Some Fast Math Functions
[Note 2011: My inline math functions are essentially not necessary
anymore with recent versions of gcc, but I leave this page up out of historical
interest. See Note 3 below.]
pow function became 10x slower in release 3.0 and caused some of my
codes which used it heavily to become much slower, I started investigating
ways to implement some faster math functions. I first patched the 3.0
pow() function to go back to how it was in 2.0, but then I decided to
be more aggressive.
The floating point unit in most modern Intel and AMD CPU's (e.g. Pentiums
and Athlons) has many built-in transcendental functions such as sine,
cosine, arc-tangent, etc. These built-ins are automatically used by
the Microsoft C run-time library DLL which MinGW links to by default,
but making calls to the DLL typically incurs significant overhead.
You can use the header file here to in-line some of these functions
for faster performance on Pentiums and Athlons. It requires use of
the -ffast-math compile flag. I took
some of the code from Chapter 14 (pp. 807-808) of the Art of Assembly
Language link below. Note that the exp() and atan2() in-line versions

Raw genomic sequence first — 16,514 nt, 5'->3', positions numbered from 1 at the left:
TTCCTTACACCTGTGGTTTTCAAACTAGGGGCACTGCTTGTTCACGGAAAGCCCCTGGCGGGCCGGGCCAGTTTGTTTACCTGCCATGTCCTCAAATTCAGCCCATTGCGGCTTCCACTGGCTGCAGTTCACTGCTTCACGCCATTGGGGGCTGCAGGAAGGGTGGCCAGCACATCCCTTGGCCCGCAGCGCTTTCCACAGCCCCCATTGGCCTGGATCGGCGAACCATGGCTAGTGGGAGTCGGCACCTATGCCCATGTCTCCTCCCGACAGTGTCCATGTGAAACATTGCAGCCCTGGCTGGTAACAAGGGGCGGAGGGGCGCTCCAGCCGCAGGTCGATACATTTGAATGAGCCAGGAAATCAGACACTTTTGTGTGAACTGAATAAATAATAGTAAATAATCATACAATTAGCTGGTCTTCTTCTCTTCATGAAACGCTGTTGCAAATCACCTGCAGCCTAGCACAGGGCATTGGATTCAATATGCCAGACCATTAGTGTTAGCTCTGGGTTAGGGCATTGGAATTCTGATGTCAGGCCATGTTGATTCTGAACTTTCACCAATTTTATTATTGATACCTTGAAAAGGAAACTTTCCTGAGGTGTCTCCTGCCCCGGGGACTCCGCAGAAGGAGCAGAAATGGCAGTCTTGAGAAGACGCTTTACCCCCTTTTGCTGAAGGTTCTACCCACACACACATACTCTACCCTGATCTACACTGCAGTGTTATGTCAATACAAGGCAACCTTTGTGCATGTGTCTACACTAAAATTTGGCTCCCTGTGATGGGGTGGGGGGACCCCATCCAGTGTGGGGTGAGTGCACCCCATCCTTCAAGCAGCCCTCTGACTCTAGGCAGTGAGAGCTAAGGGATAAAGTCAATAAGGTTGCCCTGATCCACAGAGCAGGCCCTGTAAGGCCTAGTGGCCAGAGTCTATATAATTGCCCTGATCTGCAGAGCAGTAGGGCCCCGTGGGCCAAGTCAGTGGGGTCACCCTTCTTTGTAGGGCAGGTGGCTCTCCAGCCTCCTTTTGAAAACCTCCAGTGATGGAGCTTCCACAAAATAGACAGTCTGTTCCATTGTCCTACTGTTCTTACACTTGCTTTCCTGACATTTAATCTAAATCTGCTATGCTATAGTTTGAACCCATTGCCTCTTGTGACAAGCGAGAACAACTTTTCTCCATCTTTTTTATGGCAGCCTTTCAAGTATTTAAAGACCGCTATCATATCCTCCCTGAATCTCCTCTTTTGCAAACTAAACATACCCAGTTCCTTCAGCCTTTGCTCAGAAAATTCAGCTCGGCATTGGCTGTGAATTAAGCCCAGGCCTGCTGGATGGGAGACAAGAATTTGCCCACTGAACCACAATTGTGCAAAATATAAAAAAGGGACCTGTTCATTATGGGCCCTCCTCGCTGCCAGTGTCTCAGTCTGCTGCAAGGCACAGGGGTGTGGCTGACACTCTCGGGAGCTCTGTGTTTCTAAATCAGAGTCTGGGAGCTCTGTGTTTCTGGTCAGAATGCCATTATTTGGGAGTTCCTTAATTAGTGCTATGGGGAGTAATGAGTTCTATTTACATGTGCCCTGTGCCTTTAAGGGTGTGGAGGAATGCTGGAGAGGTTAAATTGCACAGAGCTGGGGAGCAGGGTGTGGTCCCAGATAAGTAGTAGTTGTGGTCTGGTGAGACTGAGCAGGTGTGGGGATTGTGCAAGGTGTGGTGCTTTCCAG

are actually slower on a 64-bit Opteron compile (SuSE Linux 8.0).
Also note that these in-line functions do not do any error
checking or trapping of any kind.
NOTE! My in-line pow() function now returns correct
results if the first argument is zero (Rev 1.01).
NOTE 2! GCC
v4.0 will include a more complete set of fast math intrinsics for
x87-compatible processors, including fsincos.
NOTE 3! (4-11-2010) I've noticed lately that the difference
between my in-lines and the gcc 3.x/4.x defaults depends significantly on
what arguments are sent to the functions. Sometimes mine are faster; sometimes
the gcc defaults are faster. In general, with gcc 4.x, I've found that only
my sincos in-line gives me any benefit over the gcc default on Core 2 processors,
and it's not by much.
Art of Assembly
Assy Linux Docs
Gnu C In-line Assy docs